Electric vehicles generally have a cool, streamlined look. But as the old saying goes, it’s what’s on the inside that counts. Owning and operating an EV is much easier than a counterpart fuel-based car.
For starters, there are over 2,000 moving parts in a gas engine, whereas an EV only has 18. Driving an EV is much easier when it comes to maintenance schedules.
The electric vehicle relies mostly on the motor as its main moving part, whereas the gasoline-powered vehicle has hundreds of moving parts. Fewer parts leads to less periodic maintenance.
The controller and charger are electronic with no moving parts, and require little or no maintenance. Also, lead acid batteries used in current electric vehicles are sealed and maintenance free.
The heartbeat of your EV is the battery, and although it’s a complex part, it is mostly automated; leaving less maintenance checks. The batteries in electric-drive vehicles are generally designed to last for the expected lifetime of the vehicle. Although a battery may wear out over time, most manufacturers are offering 8-year/100,000-mile warranties for their batteries.
Time is also on your side when it comes to owning an EV. In a gasoline-powered automobile, a driver will need to get their car serviced every 6 months or 5,000 miles. An EV gives drivers the freedom to spread out car service to every two years for parts like brake fluid health, cabin air filter replacement, tire rotation, and brake service.
Here’s a breakdown of what’s inside an electric vehicle.
Key Components of an All-Electric Car
Battery (all-electric auxiliary): In an electric drive vehicle, the auxiliary battery provides electricity to power vehicle accessories.
Charge port: The charge port allows the vehicle to connect to an external power supply in order to charge the traction battery pack.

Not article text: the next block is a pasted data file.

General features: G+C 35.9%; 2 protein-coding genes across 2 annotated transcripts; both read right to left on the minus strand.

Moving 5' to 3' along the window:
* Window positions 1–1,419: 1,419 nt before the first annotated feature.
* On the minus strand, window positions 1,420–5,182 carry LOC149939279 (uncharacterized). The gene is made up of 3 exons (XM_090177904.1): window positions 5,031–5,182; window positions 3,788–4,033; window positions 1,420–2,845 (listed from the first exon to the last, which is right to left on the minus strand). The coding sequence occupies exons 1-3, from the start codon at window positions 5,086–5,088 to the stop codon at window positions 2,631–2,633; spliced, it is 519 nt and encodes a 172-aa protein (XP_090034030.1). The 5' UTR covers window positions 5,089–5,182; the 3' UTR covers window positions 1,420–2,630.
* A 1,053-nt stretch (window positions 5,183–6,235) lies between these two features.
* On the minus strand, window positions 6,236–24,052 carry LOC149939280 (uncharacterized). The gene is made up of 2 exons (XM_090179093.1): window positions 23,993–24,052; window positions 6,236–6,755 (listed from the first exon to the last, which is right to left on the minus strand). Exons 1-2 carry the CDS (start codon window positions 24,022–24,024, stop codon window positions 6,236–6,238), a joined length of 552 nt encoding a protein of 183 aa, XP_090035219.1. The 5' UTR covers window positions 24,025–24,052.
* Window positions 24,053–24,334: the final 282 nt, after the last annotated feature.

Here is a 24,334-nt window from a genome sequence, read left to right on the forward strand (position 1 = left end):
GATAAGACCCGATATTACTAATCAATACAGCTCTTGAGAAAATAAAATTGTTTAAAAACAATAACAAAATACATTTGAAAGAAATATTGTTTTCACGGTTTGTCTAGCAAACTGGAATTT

DC/DC converter: This device converts higher-voltage DC power from the traction battery pack to the lower-voltage DC power needed to run vehicle accessories and recharge the auxiliary battery.
Electric traction motor: Using power from the traction battery pack, this motor drives the vehicle’s wheels. Some vehicles use motor generators that perform both the drive and regeneration functions.
Power electronics controller: This unit manages the flow of electrical energy delivered by the traction battery, controlling the speed of the electric traction motor and the torque it produces.
Traction battery pack: Stores electricity for use by the electric traction motor.
Onboard charger: Takes the incoming AC electricity supplied via the charge port and converts it to DC power for charging the traction battery. It monitors battery characteristics such as voltage, current, temperature, and state of charge while charging the pack.
Thermal system (cooling): This system maintains a proper operating temperature range of the engine, electric motor, power electronics, and other components.
Transmission (electric): The transmission transfers mechanical power from the electric traction motor to drive the wheels.